First off, the comparison of human beings to copper is egregious: we are fundamentally different from inanimate objects for the simple reason that properties of copper are well-defined and constant. Human beings, on the other hand, are very complex products of nature, who behave radically different from each other under similar circumstances and appear to demonstrate choice in actions. Comparing us to copper or lead is baseless. More importantly, given how complex we are, there is absolutely no physical law that applies to our actions even at an qualitative, approximate and coarse-grained level. That is a scientific fact and not merely my opinion.  Thus everything all these philosophers have said under the guise of naturalness is not based on any scientific methodology but involves either some form of divine prescription(the religious ones) or vague speculations(for those who have no such excuses).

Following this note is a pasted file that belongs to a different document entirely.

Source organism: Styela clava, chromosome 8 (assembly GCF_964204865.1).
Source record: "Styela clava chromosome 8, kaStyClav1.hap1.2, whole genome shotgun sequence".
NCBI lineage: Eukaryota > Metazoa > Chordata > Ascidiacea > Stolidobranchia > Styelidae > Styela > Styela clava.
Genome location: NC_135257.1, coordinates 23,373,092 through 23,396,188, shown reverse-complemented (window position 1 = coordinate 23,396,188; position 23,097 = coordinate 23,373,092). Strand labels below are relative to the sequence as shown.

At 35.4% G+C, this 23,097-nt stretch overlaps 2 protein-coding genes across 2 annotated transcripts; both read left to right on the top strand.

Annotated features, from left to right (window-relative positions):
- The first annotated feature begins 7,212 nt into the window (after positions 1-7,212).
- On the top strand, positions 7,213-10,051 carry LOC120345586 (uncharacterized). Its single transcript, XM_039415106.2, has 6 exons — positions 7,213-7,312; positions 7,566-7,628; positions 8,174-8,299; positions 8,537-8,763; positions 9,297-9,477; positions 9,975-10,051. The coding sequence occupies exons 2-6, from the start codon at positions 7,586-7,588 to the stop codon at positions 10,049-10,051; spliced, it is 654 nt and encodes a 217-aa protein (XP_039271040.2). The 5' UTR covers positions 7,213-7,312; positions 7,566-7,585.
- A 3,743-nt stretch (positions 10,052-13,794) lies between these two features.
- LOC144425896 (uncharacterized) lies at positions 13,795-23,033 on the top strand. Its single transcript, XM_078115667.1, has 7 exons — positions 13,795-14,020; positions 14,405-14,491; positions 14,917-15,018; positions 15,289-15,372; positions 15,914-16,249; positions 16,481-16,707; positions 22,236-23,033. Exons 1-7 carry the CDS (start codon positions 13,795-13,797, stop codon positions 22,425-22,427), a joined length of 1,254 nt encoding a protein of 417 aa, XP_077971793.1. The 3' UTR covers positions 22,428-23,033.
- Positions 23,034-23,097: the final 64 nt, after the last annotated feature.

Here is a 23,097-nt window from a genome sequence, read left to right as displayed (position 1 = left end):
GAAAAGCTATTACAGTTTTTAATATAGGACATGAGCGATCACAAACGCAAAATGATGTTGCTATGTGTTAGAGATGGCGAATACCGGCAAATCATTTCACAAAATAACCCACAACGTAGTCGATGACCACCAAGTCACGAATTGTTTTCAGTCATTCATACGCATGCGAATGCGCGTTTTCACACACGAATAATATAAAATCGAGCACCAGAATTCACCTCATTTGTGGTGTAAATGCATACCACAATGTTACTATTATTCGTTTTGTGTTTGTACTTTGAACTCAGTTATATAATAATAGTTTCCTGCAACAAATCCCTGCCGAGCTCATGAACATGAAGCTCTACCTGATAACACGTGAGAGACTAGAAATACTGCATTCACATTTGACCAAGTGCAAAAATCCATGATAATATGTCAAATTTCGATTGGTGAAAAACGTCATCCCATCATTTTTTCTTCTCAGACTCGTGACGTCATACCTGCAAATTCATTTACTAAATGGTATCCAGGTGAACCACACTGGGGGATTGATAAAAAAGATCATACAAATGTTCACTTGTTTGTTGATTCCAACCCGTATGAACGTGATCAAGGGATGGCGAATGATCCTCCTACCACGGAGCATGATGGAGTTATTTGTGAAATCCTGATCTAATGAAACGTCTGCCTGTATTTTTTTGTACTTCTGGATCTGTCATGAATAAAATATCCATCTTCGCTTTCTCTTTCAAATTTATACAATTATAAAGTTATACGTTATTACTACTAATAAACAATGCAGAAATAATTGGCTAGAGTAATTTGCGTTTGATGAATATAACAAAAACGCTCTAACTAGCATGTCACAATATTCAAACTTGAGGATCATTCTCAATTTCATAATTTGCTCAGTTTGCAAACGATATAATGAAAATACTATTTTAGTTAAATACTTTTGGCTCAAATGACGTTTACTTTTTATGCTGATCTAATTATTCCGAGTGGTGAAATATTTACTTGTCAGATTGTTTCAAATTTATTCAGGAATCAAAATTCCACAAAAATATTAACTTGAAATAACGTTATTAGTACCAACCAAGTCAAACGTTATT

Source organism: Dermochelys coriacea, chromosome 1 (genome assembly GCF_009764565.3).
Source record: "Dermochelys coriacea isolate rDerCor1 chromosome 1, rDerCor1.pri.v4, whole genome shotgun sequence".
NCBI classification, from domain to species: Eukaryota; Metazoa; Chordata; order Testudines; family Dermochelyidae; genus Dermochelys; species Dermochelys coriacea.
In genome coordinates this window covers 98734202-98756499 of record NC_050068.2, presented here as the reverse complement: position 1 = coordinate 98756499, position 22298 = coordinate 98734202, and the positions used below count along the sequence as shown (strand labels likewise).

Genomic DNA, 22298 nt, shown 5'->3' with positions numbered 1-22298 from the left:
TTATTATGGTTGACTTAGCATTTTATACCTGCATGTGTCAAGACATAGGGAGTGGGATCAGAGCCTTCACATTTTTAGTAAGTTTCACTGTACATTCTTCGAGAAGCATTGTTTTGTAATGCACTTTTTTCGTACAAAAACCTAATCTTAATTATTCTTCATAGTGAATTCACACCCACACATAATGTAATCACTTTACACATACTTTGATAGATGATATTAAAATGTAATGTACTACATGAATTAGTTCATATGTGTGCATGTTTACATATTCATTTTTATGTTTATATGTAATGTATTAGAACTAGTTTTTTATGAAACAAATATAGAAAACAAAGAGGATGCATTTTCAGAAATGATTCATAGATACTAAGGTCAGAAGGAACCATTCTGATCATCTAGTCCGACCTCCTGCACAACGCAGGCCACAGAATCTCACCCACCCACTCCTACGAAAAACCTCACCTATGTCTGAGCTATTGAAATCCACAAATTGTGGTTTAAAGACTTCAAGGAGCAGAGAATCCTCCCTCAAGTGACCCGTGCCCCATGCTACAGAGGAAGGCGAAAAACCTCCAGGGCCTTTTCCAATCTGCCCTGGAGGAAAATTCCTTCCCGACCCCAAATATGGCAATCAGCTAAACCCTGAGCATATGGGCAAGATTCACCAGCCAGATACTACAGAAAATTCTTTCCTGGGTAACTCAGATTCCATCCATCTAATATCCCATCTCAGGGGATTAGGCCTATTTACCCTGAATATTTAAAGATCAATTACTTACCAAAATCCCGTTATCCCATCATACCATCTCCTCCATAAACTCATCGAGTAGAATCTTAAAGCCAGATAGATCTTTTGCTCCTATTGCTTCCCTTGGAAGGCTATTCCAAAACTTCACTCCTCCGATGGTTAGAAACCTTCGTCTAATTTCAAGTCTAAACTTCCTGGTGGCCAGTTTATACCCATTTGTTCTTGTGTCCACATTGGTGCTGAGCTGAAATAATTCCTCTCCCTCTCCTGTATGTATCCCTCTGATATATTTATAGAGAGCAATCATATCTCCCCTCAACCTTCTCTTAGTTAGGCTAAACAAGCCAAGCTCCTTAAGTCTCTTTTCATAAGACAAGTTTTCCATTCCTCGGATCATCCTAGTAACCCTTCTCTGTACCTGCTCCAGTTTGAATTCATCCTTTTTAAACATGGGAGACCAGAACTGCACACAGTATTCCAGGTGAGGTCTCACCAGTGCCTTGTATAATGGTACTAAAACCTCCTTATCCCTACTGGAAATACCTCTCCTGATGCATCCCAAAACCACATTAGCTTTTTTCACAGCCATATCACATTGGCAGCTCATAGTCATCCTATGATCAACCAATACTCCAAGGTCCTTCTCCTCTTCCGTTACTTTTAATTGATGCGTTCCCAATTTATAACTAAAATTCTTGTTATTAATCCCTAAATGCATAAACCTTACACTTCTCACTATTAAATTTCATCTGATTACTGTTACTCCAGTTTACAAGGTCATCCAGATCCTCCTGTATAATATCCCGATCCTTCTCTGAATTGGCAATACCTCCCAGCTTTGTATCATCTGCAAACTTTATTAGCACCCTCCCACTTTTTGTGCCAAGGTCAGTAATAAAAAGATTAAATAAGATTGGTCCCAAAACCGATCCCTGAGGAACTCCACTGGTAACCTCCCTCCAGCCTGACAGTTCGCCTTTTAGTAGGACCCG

However to see the utter foolishness of this idea, such established scientific truths are an overkill. The most basic question that comes to mind when faced with such a sweeping declaration is how to account for those innumerable cases where these are not true.  How do we explain the oppression of people, murder of innocents and discrimination against certain groups if nature encoded every individual to just pursue life and liberty. Why would colonies have to fight a revolutionary war and declare independence from a supposedly oppressive empire? What empirical evidence do we have that nature has granted anything resembling such rights? The fact that some privileged folks had the time and leisure to babble such nonsense?  What does nature care if you are poor and your life is nasty, short and brutish? Or, you were dead a few minutes after birth owing to several medical complications? Does nature prevent you from being condemned to enslavement for eternity, not having experienced even a whiff of free "life" so grandly stated in the U.S Declaration Of Independence? Aren't these the realities of the world inhabited by those who made such grandiose proclamations. Perhaps, a certain clause that beneficiaries of nature were meant to be  rich white men was implied (after all, who else matters?).